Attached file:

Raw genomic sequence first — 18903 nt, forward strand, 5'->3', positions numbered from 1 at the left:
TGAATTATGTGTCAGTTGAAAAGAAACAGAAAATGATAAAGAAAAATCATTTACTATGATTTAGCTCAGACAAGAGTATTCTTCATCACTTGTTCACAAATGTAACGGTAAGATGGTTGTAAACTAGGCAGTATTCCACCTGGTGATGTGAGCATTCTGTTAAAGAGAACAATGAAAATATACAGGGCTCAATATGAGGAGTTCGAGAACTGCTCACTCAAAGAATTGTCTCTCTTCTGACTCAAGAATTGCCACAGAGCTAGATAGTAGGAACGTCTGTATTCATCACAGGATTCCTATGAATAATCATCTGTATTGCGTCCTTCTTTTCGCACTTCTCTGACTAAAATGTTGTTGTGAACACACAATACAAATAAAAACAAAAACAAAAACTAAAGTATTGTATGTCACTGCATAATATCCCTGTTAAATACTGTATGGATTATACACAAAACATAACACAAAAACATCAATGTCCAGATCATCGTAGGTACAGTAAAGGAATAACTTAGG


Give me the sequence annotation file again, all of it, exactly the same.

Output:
Raw genomic sequence first — 18903 nt, forward strand, 5'->3', positions numbered from 1 at the left:
TGAATTATGTGTCAGTTGAAAAGAAACAGAAAATGATAAAGAAAAATCATTTACTATGATTTAGCTCAGACAAGAGTATTCTTCATCACTTGTTCACAAATGTAACGGTAAGATGGTTGTAAACTAGGCAGTATTCCACCTGGTGATGTGAGCATTCTGTTAAAGAGAACAATGAAAATATACAGGGCTCAATATGAGGAGTTCGAGAACTGCTCACTCAAAGAATTGTCTCTCTTCTGACTCAAGAATTGCCACAGAGCTAGATAGTAGGAACGTCTGTATTCATCACAGGATTCCTATGAATAATCATCTGTATTGCGTCCTTCTTTTCGCACTTCTCTGACTAAAATGTTGTTGTGAACACACAATACAAATAAAAACAAAAACAAAAACTAAAGTATTGTATGTCACTGCATAATATCCCTGTTAAATACTGTATGGATTATACACAAAACATAACACAAAAACATCAATGTCCAGATCATCGTAGGTACAGTAAAGGAATAACTTAGG